Selection of Site-specific Stabilization Techniques
modification is appropriate, a smoother alignment is generally preferable hydraulically and
structurally, but an irregular alignment will provide more aquatic habitat diversity.
The most feasible methods if a realignment is necessary are trenchfill or windrow
revetment, dikes, and retards.
This topic is discussed further in Sections 5.1.7 and 6.1.2.
By altering the channel geometry, and in some cases the channel alignment and length,
a streambank stabilization project will change the hydraulics of the flow somewhat. Because
the changes are often insignificant, and/or obscured by other factors, such as upstream
reservoirs, channelization, or changes in basin land-use, a reliable quantitative assessment of
the potential impact of the project on the elevation of the flowline for a given flow may not
be possible. However, the sensitivity of potential impacts to the various assumptions that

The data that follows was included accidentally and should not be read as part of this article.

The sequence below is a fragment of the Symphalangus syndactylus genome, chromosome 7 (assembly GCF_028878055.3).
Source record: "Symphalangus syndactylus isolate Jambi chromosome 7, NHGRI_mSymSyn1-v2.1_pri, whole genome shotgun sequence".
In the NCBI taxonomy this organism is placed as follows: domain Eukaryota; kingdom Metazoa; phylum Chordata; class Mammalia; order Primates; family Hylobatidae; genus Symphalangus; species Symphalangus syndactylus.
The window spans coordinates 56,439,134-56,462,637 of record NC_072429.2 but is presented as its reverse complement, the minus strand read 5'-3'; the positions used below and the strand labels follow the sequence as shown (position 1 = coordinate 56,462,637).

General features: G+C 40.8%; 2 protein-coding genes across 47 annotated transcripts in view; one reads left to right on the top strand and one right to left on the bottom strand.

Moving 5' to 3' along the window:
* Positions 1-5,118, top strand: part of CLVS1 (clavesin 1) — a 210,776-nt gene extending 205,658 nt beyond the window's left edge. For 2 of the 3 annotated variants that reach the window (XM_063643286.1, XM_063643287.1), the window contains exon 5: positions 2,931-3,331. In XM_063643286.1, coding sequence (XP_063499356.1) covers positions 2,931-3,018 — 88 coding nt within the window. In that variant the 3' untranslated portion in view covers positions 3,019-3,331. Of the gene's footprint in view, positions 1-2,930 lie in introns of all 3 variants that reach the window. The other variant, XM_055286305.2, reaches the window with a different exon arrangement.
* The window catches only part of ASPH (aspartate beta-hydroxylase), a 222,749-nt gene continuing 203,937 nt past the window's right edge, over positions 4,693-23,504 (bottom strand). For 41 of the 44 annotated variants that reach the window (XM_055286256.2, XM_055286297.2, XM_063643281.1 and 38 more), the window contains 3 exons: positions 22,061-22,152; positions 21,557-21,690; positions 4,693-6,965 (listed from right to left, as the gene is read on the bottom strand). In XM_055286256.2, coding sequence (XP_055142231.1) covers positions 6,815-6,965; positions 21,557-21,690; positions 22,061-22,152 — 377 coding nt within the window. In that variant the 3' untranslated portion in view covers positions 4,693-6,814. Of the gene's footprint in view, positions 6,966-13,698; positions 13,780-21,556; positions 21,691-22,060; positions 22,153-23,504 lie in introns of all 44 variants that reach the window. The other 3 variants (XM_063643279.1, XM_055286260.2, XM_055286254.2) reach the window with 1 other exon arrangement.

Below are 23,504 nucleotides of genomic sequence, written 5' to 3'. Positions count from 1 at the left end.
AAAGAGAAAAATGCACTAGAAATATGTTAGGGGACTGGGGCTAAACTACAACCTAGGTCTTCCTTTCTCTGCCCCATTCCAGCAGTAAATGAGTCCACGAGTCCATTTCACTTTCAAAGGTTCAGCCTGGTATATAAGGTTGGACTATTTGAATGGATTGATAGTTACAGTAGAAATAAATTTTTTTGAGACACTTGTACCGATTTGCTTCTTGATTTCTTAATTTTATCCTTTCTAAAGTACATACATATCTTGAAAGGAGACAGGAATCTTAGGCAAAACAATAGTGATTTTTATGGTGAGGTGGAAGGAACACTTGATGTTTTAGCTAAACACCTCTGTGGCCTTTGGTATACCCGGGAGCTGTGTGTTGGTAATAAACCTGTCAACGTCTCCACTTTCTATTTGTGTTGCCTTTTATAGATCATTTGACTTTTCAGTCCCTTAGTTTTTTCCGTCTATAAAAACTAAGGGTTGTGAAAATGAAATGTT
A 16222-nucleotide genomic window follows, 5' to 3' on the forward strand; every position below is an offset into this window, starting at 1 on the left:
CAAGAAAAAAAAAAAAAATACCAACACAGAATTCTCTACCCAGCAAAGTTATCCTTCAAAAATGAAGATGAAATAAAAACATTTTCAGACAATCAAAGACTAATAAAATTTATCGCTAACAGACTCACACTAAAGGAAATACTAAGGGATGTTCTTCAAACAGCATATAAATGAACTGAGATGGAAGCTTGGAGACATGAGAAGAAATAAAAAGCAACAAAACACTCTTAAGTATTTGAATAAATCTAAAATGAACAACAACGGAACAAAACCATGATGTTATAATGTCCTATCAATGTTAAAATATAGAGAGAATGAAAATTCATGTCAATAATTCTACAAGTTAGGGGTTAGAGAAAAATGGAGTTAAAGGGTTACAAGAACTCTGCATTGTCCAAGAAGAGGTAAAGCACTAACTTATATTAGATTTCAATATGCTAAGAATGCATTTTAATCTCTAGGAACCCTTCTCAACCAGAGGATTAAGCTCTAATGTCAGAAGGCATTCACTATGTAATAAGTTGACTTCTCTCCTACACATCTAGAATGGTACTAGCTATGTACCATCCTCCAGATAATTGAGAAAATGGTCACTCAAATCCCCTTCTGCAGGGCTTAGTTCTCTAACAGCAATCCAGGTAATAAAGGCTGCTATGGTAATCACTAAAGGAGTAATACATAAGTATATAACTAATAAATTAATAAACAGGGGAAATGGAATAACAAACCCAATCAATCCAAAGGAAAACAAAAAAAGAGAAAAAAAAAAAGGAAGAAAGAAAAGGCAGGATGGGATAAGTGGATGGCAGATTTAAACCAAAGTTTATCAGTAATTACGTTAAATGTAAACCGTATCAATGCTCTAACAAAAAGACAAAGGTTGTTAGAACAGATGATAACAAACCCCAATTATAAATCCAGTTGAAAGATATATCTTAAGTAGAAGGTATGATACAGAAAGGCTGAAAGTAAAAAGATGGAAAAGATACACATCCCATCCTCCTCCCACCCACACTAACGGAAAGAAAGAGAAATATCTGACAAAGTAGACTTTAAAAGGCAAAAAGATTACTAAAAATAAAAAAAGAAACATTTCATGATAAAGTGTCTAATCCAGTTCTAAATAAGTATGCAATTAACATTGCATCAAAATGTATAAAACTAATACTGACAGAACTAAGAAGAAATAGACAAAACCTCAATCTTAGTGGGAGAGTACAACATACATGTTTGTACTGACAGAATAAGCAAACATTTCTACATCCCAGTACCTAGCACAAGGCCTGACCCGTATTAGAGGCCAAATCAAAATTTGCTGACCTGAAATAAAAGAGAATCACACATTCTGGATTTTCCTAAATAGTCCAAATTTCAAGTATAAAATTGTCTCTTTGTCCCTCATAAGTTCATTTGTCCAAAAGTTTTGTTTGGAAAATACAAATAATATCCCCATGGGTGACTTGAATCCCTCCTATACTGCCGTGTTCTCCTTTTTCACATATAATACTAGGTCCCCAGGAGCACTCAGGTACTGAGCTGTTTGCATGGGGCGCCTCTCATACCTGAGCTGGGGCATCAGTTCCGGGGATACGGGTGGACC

must be made regarding the effect of alternative stabilization methods on channel hydraulics
can be examined, and the range of potential impacts can be defined. Fortunately, for most
bank stabilization projects which are limited in scope, even pessimistic assumptions will
indicate no significant impacts.
Significant lowering of flowlines may have the following undesirable impacts:
Channel degradation on tributaries;
Reduction in amount of aquatic habitat at low flows;
Lowering of ground water level adjacent to the stream;
Decrease in geotechnical stability of channel banks;
Encroachment of vegetation into the channel;
Increase in harbor dredging requirements; and
Disruption in the operation of riverside facilities.
The most severe cases of lowering of stages are usually associated with
channelization, and the impacts of bank protection alone may be insignificant, and impossible
to determine precisely. Flood Flows
On any stream where flooding is a potential problem, but especially on flood control
channels or small streams, the potential impacts of a stabilization project on channel
conveyance must be carefully considered.
An armoring approach would not be likely to reduce conveyance. In fact, any armor
method is likely to be hydraulically smoother than an existing eroding bank, especially since


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